b) And again, the poet leaves an apparent inconsistency untouched, but, in this case, on account of another reason, different from the above-mentioned (see a). In particular, the neutralization of the textual inconsistency, created after the enlargement contradicts the development of the narrative line, the peculiarity of the character of any protagonist,  poetic conception in general or a particular artistic intention. In this case, we can suppose, that a poetic flair dictates to the author of the "Iliad", that from the artistic point of view, the existent vague part can cause ‘less' damage to the whole composition than the consequences of its neutralization. For example, we can discuss "the open conflict of the text in Books 11 and 16 with the Embassy" i.e. with Book 9 of the "Iliad". Within the framework of the theory under discussion, this case, not unreasonably, is explained as "a by-product of the cumulative process of composition". In Books 11 and 16, Achilles addresses Patroclus, but he doesn't mention Agamemnon's last night's offer about returning Briseis and giving treasure in return for reconciliation, although according to the context of the conversation he had to mention it [cf. Mueller, 1984: 171-172]. If we presume that Homer included Book 9 in the text of the "Iliad", when Books 11 and 16 were already composed and for some reason, he was unable to neutralize the above-mentioned contradiction, how can we explain W. Schadewaldt's indication that in the same address to Patroclus (Book 16) Achilles takes into account the words uttered by him in supposedly ‘later added' Book 9? In particular, within both books Achilles speaks about joining the war, when the fight approaches his ships:  XVI, 61-63 = IX, 650-652 [cf. Mueller,  1984: 171-172]. If Homer was able to neutralize one narrative inconsistency, why did he not do the same in the other case? I suppose that such neutralization could cause irreparable damage to the artistic world of the "Iliad" (in contrast to the ‘less significant' inconsistency caused by the rejection of neutralization). According to the unitarian conception, a gradual transformation of an imprudent behavior into a prudent one is regarded as a determining feature of Achilles' character [cf. Gordeziani, 2002: 116]. Thus, the consideration of an artistic logic of the "Iliad" - namely the above-mentioned peculiarity of Achilles' character, determining, in fact, the development of the narrative line of the whole poem - explains the unacceptability of any form of the neutralization of this particular inconsistency on the poet's part. In the Books 11 and 16 (in contrast to the beginning of the Book 19) Achilles is not yet ready to confess that he made a wrong decision during the conversation with ambassadors in the Book 9. But any form of the mentioning of Agamemnon's offer in the address to Patroclus should be equal to his ‘untimely' confession already within the Books 11 or 16.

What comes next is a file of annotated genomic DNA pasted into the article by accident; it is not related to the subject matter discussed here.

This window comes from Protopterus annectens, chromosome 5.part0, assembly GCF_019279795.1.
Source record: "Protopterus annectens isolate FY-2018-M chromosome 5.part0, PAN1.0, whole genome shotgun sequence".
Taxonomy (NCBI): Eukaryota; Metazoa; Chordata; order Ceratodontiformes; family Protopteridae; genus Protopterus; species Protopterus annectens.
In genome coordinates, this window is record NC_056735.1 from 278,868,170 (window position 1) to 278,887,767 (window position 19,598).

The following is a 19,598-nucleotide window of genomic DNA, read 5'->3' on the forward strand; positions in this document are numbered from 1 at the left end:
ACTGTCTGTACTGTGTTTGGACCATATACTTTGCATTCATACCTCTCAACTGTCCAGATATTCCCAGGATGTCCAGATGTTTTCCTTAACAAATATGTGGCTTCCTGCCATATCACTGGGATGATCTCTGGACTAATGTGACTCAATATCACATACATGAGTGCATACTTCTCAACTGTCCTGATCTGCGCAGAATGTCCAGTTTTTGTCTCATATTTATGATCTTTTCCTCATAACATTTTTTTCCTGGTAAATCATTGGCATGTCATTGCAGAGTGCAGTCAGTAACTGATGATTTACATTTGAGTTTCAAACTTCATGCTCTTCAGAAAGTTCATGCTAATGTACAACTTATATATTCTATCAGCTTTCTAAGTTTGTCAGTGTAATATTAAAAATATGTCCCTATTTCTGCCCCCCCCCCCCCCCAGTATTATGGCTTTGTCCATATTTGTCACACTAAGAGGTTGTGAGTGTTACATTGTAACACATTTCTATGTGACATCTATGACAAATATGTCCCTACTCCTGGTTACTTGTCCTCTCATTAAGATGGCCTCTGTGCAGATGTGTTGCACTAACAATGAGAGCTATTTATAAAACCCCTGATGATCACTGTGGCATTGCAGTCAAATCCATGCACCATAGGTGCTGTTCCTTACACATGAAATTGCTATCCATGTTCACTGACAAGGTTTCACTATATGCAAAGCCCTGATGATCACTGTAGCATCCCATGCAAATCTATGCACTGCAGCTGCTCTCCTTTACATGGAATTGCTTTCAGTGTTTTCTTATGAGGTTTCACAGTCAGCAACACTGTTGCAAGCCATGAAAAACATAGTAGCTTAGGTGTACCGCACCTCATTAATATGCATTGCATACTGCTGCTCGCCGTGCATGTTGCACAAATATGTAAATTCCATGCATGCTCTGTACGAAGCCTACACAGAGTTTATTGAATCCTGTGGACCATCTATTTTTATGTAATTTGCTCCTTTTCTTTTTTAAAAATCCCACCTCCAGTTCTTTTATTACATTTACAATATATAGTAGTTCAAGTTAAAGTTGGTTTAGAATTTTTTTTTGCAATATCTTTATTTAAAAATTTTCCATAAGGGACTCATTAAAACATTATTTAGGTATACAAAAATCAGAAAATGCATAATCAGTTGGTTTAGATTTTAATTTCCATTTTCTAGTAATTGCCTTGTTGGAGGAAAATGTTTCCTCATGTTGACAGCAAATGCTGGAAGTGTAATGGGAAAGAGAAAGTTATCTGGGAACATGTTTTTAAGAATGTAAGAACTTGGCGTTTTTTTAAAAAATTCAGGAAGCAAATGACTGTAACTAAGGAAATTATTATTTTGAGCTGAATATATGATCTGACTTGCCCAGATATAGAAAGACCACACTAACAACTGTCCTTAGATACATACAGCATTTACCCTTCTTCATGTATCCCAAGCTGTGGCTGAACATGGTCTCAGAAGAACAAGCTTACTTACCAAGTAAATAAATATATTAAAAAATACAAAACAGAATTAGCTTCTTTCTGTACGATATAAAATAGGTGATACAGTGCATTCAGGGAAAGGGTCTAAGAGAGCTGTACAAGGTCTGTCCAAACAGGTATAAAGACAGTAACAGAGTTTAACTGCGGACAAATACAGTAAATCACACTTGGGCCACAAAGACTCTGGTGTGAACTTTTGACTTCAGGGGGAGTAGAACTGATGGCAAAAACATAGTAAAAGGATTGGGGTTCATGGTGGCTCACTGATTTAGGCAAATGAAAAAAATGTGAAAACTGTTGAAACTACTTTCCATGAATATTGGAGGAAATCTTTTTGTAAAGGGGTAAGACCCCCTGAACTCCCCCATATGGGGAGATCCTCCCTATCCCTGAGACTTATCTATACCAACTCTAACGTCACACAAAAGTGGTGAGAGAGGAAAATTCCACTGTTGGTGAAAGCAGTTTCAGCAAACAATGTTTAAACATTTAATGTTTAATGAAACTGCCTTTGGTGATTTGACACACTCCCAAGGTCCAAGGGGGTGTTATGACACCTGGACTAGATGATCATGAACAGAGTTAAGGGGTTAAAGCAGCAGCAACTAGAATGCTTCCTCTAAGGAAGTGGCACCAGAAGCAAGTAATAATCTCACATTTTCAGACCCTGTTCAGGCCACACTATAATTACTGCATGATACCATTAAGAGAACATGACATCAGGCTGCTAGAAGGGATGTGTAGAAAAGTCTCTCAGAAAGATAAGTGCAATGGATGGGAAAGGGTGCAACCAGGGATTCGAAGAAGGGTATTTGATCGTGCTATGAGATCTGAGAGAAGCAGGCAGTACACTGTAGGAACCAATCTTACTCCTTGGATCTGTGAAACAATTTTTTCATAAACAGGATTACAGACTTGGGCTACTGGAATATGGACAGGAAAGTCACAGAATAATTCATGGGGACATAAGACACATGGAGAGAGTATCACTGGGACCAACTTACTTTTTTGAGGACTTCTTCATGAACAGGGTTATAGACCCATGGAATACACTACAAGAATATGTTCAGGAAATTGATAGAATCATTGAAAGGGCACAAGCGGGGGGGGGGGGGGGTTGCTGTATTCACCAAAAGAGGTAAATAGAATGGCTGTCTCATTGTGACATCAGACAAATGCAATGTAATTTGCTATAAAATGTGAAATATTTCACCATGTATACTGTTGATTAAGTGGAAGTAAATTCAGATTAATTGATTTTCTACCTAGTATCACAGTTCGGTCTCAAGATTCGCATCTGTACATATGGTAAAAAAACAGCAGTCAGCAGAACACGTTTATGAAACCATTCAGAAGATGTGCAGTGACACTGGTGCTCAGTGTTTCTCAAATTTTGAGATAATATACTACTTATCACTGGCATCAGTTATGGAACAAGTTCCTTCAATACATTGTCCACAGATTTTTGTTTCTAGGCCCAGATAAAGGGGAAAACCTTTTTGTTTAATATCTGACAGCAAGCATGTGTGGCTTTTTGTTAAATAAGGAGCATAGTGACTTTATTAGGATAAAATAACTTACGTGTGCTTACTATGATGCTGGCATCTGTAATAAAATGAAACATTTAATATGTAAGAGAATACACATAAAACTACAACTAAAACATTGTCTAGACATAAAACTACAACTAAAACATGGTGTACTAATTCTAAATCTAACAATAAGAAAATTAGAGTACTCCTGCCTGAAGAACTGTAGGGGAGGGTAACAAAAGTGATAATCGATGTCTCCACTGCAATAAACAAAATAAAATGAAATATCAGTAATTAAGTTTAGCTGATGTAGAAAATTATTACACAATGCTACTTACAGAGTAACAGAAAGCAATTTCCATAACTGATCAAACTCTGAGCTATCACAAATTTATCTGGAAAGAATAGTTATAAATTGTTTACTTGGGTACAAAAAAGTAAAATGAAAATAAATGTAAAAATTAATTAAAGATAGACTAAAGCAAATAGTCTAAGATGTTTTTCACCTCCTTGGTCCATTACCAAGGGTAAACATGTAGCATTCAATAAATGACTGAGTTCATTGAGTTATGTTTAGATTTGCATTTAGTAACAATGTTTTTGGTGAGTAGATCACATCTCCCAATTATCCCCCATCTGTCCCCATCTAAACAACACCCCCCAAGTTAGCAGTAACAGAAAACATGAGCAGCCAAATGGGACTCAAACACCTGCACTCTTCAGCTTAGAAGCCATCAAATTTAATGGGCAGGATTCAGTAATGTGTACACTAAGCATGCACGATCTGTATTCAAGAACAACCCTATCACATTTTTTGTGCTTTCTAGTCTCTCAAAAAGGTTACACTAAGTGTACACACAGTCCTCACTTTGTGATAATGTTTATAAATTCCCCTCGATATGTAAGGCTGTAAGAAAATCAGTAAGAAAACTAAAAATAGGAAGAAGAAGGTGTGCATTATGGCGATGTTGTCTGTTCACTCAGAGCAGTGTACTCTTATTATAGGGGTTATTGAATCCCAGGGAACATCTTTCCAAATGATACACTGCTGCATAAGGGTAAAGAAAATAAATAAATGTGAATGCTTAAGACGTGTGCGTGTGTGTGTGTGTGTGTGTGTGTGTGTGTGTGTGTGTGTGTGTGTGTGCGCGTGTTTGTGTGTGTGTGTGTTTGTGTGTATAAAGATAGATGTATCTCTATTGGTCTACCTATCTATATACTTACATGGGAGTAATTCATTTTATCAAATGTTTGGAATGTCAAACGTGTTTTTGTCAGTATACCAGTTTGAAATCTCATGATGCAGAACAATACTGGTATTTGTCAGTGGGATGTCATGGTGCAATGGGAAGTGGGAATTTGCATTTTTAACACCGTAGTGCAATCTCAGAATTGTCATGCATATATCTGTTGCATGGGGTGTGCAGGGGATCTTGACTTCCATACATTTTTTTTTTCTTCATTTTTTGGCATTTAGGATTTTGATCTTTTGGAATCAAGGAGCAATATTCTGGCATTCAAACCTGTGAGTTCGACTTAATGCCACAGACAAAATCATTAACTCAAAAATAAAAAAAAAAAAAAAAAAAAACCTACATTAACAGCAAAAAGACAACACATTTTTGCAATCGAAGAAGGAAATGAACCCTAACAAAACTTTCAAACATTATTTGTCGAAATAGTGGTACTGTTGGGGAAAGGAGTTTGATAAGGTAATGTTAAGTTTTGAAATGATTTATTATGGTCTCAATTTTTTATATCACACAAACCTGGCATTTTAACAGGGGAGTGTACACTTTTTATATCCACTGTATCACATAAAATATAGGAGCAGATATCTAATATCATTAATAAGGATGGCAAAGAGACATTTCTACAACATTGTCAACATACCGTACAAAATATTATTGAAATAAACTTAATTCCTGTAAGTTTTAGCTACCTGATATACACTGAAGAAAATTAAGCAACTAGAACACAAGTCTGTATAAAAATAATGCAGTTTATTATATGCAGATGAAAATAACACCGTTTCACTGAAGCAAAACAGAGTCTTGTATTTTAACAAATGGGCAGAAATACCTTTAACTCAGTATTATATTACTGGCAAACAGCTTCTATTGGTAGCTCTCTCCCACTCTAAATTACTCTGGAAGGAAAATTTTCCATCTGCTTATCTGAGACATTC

It is obvious, that inconsistencies of the third group (types a and b) could arise both at the oral and written stages of enlargement of the "Iliad". As far as I am unitarian and at the same time, the supporter of the conception of written Homer, therefore, in my view, it is very significant to reveal the inconsistencies of the second group, because they indicate the trace of the written stages of enlargement in the current text of the "Iliad" (for further details see below).